How do cells communicate with each other?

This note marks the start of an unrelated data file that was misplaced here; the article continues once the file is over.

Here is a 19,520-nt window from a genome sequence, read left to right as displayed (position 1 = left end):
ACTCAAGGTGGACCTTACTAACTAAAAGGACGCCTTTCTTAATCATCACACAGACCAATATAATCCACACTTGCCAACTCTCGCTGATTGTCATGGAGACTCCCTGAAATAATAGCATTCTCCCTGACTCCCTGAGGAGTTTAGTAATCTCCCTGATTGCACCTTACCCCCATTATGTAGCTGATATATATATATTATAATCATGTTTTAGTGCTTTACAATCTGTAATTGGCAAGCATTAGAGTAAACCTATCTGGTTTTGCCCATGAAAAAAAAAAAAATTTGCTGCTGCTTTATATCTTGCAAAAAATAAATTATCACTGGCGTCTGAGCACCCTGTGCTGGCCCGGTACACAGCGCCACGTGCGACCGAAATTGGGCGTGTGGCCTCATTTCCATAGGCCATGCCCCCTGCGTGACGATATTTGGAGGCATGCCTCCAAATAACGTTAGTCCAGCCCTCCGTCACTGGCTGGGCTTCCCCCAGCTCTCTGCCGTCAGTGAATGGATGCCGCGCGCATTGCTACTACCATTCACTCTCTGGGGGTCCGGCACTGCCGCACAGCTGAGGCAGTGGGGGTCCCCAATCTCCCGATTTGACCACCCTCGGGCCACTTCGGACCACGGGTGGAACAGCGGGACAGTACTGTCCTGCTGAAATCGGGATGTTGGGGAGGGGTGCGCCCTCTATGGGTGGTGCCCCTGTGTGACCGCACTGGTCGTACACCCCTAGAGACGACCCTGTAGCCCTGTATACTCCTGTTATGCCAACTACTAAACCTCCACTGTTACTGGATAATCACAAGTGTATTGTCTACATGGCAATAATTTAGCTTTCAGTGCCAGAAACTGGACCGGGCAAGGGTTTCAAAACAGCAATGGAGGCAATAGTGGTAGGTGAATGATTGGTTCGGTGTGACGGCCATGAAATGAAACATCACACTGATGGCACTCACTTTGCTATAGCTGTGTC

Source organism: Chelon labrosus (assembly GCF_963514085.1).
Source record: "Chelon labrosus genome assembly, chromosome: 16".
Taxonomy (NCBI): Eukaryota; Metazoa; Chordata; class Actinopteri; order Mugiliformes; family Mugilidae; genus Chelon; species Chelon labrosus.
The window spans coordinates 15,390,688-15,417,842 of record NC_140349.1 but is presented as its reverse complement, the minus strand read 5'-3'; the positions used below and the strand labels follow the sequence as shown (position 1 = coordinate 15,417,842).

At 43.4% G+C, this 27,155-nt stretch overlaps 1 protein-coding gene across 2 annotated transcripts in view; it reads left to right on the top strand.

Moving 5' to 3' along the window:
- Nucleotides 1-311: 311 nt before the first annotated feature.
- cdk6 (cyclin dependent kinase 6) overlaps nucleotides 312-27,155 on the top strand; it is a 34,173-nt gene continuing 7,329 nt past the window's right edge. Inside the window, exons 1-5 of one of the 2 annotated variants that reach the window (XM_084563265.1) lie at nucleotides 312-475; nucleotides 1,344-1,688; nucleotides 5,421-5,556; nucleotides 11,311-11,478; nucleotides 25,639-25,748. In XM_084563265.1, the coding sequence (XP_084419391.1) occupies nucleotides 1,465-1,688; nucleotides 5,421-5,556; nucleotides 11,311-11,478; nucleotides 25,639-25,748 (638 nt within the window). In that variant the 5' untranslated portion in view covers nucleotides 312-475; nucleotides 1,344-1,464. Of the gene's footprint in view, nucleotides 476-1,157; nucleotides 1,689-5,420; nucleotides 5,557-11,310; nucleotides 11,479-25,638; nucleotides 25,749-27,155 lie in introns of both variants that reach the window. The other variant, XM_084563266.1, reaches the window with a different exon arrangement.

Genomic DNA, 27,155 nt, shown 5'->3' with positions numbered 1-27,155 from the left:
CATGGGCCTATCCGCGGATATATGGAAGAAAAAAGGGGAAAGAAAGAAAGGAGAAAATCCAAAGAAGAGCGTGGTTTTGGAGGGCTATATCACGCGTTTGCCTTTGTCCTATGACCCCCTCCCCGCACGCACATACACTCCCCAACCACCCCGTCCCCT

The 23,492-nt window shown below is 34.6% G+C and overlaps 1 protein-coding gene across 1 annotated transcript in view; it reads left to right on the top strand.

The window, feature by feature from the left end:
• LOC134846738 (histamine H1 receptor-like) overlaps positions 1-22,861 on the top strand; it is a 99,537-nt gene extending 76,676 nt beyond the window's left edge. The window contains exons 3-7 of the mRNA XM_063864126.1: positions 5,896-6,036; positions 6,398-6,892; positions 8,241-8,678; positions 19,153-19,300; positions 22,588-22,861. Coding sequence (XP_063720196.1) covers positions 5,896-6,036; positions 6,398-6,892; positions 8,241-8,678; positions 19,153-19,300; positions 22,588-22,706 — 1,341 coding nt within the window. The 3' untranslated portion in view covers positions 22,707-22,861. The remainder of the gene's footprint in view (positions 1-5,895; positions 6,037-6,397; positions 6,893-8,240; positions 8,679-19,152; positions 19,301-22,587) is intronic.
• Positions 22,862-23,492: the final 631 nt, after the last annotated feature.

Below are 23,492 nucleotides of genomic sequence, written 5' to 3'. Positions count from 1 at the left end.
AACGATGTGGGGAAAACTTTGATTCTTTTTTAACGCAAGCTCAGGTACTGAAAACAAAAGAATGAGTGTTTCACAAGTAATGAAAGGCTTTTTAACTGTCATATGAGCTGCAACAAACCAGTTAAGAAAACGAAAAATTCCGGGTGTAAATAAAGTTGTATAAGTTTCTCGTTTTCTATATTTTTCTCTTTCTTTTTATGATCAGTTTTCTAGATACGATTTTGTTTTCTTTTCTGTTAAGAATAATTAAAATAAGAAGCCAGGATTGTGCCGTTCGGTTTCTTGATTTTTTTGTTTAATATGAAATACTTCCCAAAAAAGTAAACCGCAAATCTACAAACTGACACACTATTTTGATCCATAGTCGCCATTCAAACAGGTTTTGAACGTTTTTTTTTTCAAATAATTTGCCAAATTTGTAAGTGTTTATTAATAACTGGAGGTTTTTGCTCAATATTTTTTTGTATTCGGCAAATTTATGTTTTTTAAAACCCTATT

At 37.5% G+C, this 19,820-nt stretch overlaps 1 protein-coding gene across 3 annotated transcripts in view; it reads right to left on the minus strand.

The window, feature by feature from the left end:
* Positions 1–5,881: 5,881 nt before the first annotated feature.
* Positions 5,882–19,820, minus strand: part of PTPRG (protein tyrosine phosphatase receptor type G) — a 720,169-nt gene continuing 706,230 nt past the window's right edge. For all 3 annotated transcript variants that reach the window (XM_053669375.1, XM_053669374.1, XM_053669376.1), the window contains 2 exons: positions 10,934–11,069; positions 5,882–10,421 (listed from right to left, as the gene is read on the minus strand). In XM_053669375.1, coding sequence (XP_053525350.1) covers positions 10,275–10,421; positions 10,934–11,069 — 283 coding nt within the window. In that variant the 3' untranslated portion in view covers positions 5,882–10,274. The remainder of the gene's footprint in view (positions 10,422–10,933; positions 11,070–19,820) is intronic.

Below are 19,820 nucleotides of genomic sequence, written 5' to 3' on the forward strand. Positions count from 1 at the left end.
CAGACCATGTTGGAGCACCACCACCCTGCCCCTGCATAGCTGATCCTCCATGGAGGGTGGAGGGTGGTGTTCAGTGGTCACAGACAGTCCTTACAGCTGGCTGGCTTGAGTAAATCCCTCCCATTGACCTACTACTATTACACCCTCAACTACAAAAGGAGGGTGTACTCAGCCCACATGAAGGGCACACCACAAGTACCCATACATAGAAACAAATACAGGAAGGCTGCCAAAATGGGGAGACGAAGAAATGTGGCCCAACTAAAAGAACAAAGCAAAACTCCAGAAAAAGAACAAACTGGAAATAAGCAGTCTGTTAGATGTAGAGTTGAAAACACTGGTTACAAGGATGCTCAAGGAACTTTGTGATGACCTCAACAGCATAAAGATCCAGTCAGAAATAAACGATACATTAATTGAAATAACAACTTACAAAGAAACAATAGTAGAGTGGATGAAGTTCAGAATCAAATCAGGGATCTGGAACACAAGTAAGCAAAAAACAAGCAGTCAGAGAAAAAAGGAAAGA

Cells communicate with each other via small, signaling molecules that are produced by specific cells and received by target cells. This communication system operates on both a local and long-distance level. The signaling molecules can be proteins, fatty acid derivatives, or gases. Nitric oxide is an example of a gas that is part of a locally based signaling system and is able to signal for a human being’s blood pressure to be lowered. Hormones are long-distance signaling molecules that must be transported via the circulatory system from their production site to their target cells. Plant cells, because of their rigid cell walls, have cytoplasmic bridges called plasmodesmata that allow cell-to-cell communication. Animals use gap junctions to transfer material between adjacent cells.


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